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J.V. AIR MAINTENANCE, INC., etc., vs WESTWIND LEASING, CORP.
Case Number: 18-2212
Judge: Thomas W. Logue
Court: Third District Court of Appeal State of Florida
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Third District Court of Appeal State of Florida
J.V. Air performed maintenance work on an aircraft owned by Westwind.
Westwind, however, found the bill for the repairs to be “grossly exaggerated” and
refused to pay. As a result, J.V. refused to return the aircraft. Instead, J.V. filed a
mechanic’s lien against the aircraft and filed the subject lawsuit to foreclose its liens.1 Westwind responded by filing a motion for return of the aircraft under section
85.011, Florida Statutes (2017). In its motion, Westwind argued that section 85.011
obligated J.V. to return the aircraft to Westwind after three months; the three months
had expired; and Westwind was therefore entitled to regain possession. J.V. then
served Westwind’s counsel a notice of non-judicial sale, indicating its intent to sell
the aircraft at public auction. The court entered orders canceling J.V.’s proposed
non-judicial sale and directing J.V. to return the aircraft. J.V. appealed the latter
Standard of Review
1 A third party, International Flight Center, Inc., also filed a claim of lien on the aircraft and assigned its claim to J.V. Both liens were included in the foreclosure action.
We review the interpretation of a statute de novo. Kephart v. Hadi, 932 So. 2d
1086, 1089 (Fla. 2006) (“The interpretation of a statute is a purely legal matter and
therefore subject to the de novo standard of review.”).
The imposition and retention of mechanic’s liens are governed by multiple
statutes. In its complaint, J.V. plead that it seeks “to foreclose a lien under sections
713.58 and 329.51.” Section 713.58 generally authorizes liens “[in] favor of persons
performing labor or services for any other person, upon the personal property of the
latter upon which the labor or services is performed, or which is used in the business,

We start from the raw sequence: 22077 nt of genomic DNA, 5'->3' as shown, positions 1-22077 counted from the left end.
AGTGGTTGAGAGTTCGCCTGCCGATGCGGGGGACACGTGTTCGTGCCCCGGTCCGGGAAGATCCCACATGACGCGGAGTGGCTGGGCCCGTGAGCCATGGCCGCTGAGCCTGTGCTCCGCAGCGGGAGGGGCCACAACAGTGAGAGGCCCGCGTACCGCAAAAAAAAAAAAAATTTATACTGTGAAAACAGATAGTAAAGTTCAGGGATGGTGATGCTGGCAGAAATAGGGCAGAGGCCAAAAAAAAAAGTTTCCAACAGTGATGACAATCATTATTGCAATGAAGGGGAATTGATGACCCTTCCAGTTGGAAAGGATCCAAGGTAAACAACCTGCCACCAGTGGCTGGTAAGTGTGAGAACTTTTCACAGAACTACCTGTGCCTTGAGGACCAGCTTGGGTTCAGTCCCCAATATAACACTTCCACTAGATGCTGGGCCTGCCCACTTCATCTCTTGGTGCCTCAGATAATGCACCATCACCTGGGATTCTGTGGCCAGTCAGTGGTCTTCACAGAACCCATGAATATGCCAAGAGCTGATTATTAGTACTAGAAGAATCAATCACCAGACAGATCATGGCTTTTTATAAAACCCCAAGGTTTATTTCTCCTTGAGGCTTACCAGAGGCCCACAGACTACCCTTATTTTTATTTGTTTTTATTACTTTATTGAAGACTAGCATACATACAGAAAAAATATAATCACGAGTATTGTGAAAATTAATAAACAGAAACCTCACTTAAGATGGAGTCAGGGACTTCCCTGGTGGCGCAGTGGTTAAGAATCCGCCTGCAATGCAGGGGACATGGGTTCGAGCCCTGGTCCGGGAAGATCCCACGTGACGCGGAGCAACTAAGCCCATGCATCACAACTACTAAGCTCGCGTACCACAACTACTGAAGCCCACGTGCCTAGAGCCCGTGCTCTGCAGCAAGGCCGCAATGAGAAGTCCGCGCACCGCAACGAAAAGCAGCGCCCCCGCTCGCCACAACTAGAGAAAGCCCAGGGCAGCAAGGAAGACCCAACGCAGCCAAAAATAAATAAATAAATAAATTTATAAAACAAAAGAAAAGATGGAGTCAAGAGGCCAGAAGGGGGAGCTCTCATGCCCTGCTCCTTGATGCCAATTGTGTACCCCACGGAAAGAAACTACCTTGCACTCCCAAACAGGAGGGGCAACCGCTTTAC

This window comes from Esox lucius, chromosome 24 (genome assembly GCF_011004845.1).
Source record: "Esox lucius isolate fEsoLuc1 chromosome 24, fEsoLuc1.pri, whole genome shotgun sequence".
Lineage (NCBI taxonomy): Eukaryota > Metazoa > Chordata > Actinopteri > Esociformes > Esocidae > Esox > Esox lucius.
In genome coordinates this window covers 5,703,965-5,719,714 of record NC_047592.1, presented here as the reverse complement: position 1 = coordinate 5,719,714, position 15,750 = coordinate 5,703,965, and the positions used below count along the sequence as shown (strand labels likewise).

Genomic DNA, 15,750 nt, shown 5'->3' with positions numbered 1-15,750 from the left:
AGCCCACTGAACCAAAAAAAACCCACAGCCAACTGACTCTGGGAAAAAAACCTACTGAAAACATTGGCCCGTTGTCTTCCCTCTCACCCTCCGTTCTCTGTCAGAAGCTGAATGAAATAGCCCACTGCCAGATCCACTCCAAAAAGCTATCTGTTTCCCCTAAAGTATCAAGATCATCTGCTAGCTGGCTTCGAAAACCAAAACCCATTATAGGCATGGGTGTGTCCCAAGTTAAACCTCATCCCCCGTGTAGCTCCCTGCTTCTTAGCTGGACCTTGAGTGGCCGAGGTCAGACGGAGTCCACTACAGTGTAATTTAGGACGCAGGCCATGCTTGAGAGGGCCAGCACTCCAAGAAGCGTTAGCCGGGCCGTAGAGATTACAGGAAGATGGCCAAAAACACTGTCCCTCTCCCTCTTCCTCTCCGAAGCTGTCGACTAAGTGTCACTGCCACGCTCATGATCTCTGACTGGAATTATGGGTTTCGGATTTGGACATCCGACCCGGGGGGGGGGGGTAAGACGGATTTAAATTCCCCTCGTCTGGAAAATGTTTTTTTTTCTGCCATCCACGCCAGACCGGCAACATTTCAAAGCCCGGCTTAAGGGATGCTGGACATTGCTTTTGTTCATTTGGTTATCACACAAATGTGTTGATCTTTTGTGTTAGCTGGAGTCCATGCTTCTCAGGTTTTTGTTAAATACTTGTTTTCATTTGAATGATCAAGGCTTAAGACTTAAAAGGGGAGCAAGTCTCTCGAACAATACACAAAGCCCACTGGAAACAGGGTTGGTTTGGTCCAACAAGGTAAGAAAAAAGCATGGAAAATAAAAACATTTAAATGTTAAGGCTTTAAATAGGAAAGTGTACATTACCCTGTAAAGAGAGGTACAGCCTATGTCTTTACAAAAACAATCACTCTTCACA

occupation, or employment in which the labor or services is performed.” §713.58
(1), Fla. Stat. (2017).
Section 329.51 specifically authorizes “[l]iens for labor, services, fuel or
material expended upon aircraft.” It sets conditions on when a lien under section
713.58 is enforceable against an aircraft:
[a]ny lien claimed on an aircraft under … s. 713.58 is enforceable when the lienor records a verified lien notice with the clerk of the circuit court in the county where the aircraft was located at the time the labor, services, fuel, or material was last furnished. The lienor must record such lien notice within 90 days after the time the labor, services, fuel, or material was last furnished.2
2 Section 329.51 was amended effective July 1, 2019, and now includes an additional sentence that was not present in the 2017 version of the statute. The newly added language reads: “The lienor is not required to possess the aircraft to perfect such lien.” This newly-added language does not impact our analysis. Ch. 2019-88, § 2, Laws of Fla.
Liens on aircraft like the one at issue are liens under part II of Chapter 713 of
Florida Statutes in which the person asserting the lien is in privity with the owner.
For such liens, section 85.011 of the Florida Statutes provides five methods of
enforcement, including an action in chancery, an action at law, a special action at
law, a summary action, and, pertinent to this matter, “retention of possession.” §
85.011, Fla. Stat. (2017).
Regarding retention of possession, section 85.011 specifically limits such
retention to three months. Section 85.011 provides a lienor can enforce its lien:
(1) RETENTION OF POSSESSION.—By retention of possession of the property on which the lien has attached for a period of not exceeding 3 months by the person entitled to the lien, if the person was in possession at the time the lien attached.
§ 85.011 (1), Fla. Stat. (2017) (emphasis added). Under the express language of
section 85.011, a lienor who is in privity with the owner of the property on which
the lien has attached can retain possession of the property – but for only three
This three-month limitation has been consistently recognized by case law.